One specific thing I added to the daily card was a goal for tracking how much water I drink. At the top right I write in three Ws. Then as I finish a quart of water, I mark one out. This is an easy way to have a running tally during the day.

I also use the daily cards for notes for anything that comes up during the day. It’s my go-to for those “need to write something down” moments. Any notes that are project related gets transferred to the project cards. That way each project card has the latest information.

The way the cork board and the daily cards work to together is simple. Each night I look over the cork board to see what needs to be done next. I write those things on the daily card and I have my task list for the next day. I’ll also check my phone for any appointments coming up.

Calendar usage

My calendar tends to live on my phone as it syncs with my desktop computer. I’ve also found entering appointments into my phone works better when I’m out and about. But I like to have them on my daily card too. This way I don’t have to keep looking at my phone to see what coming up. Also the computer calendars (phone and desktop) don’t have a way to mark the outcome (for lack of a better term) of an appointment. If an item is a ball game on TV, I might note the score and cross it off my daily card when it’s over. Computer calendars don’t let me do this easily. (If there’s an app that does, I’m not really interested. It’s more data entry than I care to do. I’ll take a few quick scribbles any day.)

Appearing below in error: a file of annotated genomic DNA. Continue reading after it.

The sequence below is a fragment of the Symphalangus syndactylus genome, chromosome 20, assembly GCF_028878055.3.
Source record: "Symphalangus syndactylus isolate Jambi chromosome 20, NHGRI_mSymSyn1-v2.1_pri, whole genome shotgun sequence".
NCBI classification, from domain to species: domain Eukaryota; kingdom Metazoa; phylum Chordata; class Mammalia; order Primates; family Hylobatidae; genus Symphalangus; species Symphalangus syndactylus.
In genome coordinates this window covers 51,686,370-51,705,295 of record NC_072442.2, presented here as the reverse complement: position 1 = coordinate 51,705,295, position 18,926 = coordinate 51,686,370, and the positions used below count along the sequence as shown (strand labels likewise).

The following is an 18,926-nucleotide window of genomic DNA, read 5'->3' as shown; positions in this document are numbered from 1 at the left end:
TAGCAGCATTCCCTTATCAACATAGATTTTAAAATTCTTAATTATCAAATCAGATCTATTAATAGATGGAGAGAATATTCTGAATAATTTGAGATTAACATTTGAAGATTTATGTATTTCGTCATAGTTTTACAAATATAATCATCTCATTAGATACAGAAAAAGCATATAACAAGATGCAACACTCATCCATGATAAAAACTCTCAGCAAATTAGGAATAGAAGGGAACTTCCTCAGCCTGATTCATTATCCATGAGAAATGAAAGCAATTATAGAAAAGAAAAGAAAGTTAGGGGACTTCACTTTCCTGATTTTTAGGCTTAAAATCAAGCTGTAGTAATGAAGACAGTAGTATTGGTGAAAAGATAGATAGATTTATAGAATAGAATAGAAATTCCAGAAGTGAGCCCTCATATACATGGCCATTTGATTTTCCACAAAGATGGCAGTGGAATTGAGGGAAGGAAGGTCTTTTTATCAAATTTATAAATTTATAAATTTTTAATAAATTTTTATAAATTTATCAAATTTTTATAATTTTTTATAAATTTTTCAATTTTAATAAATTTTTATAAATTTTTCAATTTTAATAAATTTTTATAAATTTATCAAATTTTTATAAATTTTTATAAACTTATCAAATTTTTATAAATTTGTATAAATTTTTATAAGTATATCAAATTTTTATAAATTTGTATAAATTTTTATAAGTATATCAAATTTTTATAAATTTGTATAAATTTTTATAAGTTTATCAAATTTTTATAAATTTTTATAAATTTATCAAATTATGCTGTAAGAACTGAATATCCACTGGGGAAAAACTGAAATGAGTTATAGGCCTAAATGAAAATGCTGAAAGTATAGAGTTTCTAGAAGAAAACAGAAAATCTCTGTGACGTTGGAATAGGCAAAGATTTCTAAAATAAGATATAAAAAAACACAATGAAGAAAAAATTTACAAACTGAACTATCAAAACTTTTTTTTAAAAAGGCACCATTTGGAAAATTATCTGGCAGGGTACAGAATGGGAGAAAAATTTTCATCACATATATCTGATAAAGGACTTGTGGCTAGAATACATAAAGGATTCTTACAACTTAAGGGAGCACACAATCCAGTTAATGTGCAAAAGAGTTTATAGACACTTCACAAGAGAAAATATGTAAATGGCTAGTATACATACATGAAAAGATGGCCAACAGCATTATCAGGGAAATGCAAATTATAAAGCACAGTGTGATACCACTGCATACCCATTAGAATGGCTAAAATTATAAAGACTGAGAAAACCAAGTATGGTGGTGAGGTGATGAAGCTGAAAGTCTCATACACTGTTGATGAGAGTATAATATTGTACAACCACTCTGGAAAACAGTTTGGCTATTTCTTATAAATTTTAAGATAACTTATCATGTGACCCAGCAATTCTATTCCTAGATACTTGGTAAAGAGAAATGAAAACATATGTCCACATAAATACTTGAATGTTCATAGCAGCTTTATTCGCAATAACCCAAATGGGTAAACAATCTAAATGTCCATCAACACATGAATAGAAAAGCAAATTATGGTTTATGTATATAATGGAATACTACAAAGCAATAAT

The most important reason for using my phone for keeping track of appointments is that I can enter things into future date. The daily cards are just for a day. They’re not a calendar of upcoming events. Plus I haven’t found a way to subscribe to an iCal feed on an index card! Blending the computer calendar with a index card-based project and task list system has worked out well so far.

Miscellaneous

Along the bottom edge of the cork board was three cup hooks I had installed to hang my keys on when it was by the door. Now I find they worked just as well as binder clip hangers.

I use one binder clip to hold the old daily cards and completed project cards. When it gets full I’ll scan them before shredding. That way I’ll have a record of what’s I’ve finished.

I use another binder clip as my “someday” file. With only eleven slots on the cork board, not everything fits. Low priority projects land in this clip, and as room frees up they get promoted. I realized early on that I’d have more than eleven project cards. But keeping eleven showing is my way of not getting overwhelmed.

In the space where the twelfth card would go, I keep a card tucked into the cork board frame. This where I keep track of things that aren’t really projects but have a lifespan greater than a day. Mostly I use it for library book due dates and shopping list items. These are on the board so I can keep an eye on it with having to add them to each daily card.

If something comes up and I have to ditch my plans for the day, I’m not stuck with reorgaizing a calendar or full to-do list. I can simply line through the day’s card and start planning for the next day.

Conclusion

I’ve been using this system since the middle of April, about five weeks now, and it’s been the only one that I’ve stuck with for this long. I think this is because it’s mostly invisible. I also like the planning time when I’m filling out the next day’s daily card. I have a chance go think about how the day might go and can plan tasks that fit with scheduled items. It’s also a chance to clear my head of free-floating ideas that might keep me awake.

Overall, I’m happy and it’s nice to see the old cork board get some use.